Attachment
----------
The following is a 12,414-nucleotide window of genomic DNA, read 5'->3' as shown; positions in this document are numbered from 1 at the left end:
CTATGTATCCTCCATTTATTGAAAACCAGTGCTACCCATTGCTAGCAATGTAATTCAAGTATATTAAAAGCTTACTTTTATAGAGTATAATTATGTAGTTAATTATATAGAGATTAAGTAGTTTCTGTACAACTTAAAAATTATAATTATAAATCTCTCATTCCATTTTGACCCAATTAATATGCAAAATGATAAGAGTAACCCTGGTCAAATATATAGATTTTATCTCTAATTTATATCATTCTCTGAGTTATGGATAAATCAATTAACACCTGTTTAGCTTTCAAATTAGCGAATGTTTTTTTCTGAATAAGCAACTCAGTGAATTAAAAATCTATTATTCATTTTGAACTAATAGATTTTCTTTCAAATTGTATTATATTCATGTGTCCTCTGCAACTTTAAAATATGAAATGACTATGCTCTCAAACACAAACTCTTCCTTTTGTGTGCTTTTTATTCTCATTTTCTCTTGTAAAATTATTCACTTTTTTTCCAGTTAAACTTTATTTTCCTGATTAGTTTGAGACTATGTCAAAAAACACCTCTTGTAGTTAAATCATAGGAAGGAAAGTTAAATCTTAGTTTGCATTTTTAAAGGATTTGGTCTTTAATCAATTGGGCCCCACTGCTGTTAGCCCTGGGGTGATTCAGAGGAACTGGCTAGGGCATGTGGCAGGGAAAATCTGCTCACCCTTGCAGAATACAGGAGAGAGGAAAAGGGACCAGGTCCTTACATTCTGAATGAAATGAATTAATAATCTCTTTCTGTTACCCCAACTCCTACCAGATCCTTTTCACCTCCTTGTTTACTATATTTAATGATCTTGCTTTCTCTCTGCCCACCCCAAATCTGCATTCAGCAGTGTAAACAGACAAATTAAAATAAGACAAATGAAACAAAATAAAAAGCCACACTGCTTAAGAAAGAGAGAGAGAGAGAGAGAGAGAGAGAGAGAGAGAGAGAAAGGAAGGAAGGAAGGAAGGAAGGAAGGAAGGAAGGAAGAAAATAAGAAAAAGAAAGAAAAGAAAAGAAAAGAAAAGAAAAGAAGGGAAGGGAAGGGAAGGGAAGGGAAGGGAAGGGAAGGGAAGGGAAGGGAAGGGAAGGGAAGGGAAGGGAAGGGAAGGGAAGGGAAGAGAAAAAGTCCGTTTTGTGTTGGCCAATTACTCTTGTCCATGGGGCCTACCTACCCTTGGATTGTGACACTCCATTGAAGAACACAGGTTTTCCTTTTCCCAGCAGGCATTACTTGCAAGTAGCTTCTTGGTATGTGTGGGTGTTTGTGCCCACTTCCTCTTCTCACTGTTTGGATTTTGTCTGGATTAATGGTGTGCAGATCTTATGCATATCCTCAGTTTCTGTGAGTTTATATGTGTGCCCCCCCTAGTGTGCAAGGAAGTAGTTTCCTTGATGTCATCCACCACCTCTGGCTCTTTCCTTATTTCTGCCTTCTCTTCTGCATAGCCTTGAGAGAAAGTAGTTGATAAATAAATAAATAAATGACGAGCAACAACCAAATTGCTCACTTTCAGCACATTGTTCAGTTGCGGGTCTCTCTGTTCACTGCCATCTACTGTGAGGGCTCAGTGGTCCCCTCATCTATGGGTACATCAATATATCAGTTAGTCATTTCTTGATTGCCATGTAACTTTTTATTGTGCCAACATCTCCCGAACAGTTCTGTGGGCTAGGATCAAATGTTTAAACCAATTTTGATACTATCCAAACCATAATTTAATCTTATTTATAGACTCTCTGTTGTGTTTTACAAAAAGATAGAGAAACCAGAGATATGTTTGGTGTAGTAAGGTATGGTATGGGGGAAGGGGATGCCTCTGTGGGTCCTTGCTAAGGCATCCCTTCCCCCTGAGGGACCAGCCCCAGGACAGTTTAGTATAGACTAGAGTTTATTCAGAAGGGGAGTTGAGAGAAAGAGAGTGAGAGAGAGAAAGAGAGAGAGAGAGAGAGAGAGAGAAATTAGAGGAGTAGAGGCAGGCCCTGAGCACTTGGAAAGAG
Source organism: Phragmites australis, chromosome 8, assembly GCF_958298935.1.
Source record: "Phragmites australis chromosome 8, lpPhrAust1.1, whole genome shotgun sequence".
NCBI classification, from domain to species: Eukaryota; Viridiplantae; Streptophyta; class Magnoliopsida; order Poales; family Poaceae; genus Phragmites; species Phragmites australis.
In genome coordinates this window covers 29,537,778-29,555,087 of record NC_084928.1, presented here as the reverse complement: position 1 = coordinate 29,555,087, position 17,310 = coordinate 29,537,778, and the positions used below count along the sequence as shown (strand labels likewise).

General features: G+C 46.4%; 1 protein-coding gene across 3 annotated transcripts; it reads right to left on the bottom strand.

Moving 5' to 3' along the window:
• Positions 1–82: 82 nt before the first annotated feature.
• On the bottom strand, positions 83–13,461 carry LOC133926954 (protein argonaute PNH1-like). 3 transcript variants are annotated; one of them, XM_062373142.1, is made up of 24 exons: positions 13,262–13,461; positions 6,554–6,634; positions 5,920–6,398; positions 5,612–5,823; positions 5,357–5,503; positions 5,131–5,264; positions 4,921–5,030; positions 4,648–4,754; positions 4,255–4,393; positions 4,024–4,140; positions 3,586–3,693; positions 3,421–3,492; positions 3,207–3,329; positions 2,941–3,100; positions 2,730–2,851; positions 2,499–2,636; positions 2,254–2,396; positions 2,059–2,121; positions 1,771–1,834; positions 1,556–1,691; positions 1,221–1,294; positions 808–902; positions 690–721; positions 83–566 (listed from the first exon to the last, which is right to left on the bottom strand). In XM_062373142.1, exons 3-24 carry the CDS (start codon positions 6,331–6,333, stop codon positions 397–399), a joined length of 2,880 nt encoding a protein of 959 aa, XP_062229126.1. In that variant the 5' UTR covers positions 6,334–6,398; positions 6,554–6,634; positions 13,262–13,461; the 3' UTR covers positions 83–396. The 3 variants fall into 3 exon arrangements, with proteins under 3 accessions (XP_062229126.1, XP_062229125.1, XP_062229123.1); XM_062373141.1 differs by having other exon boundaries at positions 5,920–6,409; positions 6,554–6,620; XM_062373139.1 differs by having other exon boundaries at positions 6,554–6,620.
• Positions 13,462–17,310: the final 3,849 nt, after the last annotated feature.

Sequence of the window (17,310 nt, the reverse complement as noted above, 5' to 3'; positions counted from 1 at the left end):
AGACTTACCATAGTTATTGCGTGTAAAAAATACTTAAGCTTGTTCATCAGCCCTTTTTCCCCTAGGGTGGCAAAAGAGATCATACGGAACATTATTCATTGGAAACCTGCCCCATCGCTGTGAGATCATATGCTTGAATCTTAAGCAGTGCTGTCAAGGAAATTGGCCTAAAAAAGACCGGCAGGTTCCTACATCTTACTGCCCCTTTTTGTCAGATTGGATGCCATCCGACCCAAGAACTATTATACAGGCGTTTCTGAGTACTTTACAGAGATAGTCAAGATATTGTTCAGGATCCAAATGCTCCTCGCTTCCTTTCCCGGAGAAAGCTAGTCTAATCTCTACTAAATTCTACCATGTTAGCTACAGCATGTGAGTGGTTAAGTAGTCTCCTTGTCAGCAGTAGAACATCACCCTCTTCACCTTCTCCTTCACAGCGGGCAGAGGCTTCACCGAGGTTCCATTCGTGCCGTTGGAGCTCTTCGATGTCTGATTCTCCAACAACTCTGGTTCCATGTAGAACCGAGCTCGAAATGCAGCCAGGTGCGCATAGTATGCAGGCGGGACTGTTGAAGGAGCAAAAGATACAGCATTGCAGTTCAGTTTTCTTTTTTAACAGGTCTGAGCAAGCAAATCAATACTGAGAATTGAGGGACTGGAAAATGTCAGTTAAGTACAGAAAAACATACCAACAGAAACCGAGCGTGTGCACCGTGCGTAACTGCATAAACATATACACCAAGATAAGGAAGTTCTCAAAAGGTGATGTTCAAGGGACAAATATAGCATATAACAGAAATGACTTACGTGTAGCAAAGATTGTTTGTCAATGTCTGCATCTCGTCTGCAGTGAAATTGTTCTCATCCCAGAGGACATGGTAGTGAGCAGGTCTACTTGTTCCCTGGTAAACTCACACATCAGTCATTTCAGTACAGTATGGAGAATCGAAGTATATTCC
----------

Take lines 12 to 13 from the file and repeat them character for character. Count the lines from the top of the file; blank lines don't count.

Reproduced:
Sequence of the window (17,310 nt, the reverse complement as noted above, 5' to 3'; positions counted from 1 at the left end):
AGACTTACCATAGTTATTGCGTGTAAAAAATACTTAAGCTTGTTCATCAGCCCTTTTTCCCCTAGGGTGGCAAAAGAGATCATACGGAACATTATTCATTGGAAACCTGCCCCATCGCTGTGAGATCATATGCTTGAATCTTAAGCAGTGCTGTCAAGGAAATTGGCCTAAAAAAGACCGGCAGGTTCCTACATCTTACTGCCCCTTTTTGTCAGATTGGATGCCATCCGACCCAAGAACTATTATACAGGCGTTTCTGAGTACTTTACAGAGATAGTCAAGATATTGTTCAGGATCCAAATGCTCCTCGCTTCCTTTCCCGGAGAAAGCTAGTCTAATCTCTACTAAATTCTACCATGTTAGCTACAGCATGTGAGTGGTTAAGTAGTCTCCTTGTCAGCAGTAGAACATCACCCTCTTCACCTTCTCCTTCACAGCGGGCAGAGGCTTCACCGAGGTTCCATTCGTGCCGTTGGAGCTCTTCGATGTCTGATTCTCCAACAACTCTGGTTCCATGTAGAACCGAGCTCGAAATGCAGCCAGGTGCGCATAGTATGCAGGCGGGACTGTTGAAGGAGCAAAAGATACAGCATTGCAGTTCAGTTTTCTTTTTTAACAGGTCTGAGCAAGCAAATCAATACTGAGAATTGAGGGACTGGAAAATGTCAGTTAAGTACAGAAAAACATACCAACAGAAACCGAGCGTGTGCACCGTGCGTAACTGCATAAACATATACACCAAGATAAGGAAGTTCTCAAAAGGTGATGTTCAAGGGACAAATATAGCATATAACAGAAATGACTTACGTGTAGCAAAGATTGTTTGTCAATGTCTGCATCTCGTCTGCAGTGAAATTGTTCTCATCCCAGAGGACATGGTAGTGAGCAGGTCTACTTGTTCCCTGGTAAACTCACACATCAGTCATTTCAGTACAGTATGGAGAATCGAAGTATATTCC